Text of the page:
Written History of NSA's Legacy by Jim Locklear, NSA Executive Director from 1994-2008

Folks who live in Nebraska—“the home of Arbor Day”—usually recognize that an arboretum has something to do with trees.  Certainly the Nebraska Statewide Arboretum is about trees; we were established in 1978 as a public/private partnership between the University of Nebraska-Lincoln Institute of Agriculture and Natural Resources and the Nebraska Statewide Arboretum, Inc., a nonprofit membership organization, to create arboretums across the state where a variety of trees would be planted, tested and enjoyed.

            But the founders of NSA had even bigger things in mind.  Surprisingly, the word “tree” does not appear at all in our articles of incorporation.  Instead the founders used the much more expansive word “flora,” which encompasses all kinds of plants—trees, shrubs, vines, wildflowers, grasses, etc.  Intended or not, this word choice was profoundly appropriate because, whether in the wild or in cultivation, trees grow best in the context of other plants, that is, in communities of plants.

            And, we have discovered, so do people.

            What began as an effort of a small group of plant enthusiasts has evolved into a coalition of community builders, environmental stewards and others who love the land, whether it be the pristine prairies of the sandhills, or a schoolyard in a challenging urban neighborhood.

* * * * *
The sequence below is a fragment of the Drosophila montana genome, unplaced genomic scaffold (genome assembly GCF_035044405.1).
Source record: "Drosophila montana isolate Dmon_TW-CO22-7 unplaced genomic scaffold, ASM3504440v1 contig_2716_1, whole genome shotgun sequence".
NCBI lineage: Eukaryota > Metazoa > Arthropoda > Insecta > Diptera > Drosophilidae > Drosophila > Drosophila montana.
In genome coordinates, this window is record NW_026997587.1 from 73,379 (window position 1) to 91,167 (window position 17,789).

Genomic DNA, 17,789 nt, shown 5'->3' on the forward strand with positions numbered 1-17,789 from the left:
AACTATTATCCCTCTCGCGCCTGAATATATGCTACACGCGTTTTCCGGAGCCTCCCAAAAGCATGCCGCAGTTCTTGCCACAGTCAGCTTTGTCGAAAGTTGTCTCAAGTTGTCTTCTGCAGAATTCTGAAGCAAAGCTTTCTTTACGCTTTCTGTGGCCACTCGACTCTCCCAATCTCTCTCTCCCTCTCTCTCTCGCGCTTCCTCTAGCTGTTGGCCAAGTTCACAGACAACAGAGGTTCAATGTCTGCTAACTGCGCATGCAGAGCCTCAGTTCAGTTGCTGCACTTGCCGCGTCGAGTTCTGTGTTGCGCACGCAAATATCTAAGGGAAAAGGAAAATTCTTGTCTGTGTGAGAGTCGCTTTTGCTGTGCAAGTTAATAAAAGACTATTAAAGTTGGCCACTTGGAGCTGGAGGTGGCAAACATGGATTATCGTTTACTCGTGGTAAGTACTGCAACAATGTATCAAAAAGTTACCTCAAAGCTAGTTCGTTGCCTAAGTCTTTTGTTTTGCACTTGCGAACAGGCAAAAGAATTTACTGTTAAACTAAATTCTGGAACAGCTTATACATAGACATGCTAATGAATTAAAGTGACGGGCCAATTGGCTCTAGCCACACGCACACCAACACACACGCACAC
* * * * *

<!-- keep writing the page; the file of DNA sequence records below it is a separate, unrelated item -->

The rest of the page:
Taking the Arboretum to the People

Leave it to Nebraskans to come up with a populist approach to public horticulture.

            The conditions that affect the growth of trees and other plants vary tremendously across this state.  Think of the differences between Brownville, tucked into the forested folds of the Missouri River valley in southeast Nebraska, and Alliance, plunked down on the High Plains of the panhandle.  Annual precipitation, length of growing season, winter temperatures, elevation, wind, humidity, soil chemistry—these things and more affect plant survival and growth.  You can grow magnolias in Brownville, but you’ll have better luck with buffalograss in Alliance.

            And therein lies the impetus behind NSA—the simple fact that most people are not content with buffalograss.  We love trees, and when you live in prairie country you have to plant trees.  Yet the average person doesn’t have the luxury of time or resources to plant a bunch of trees and then wait to see what lives.  That’s what an arboretum is for.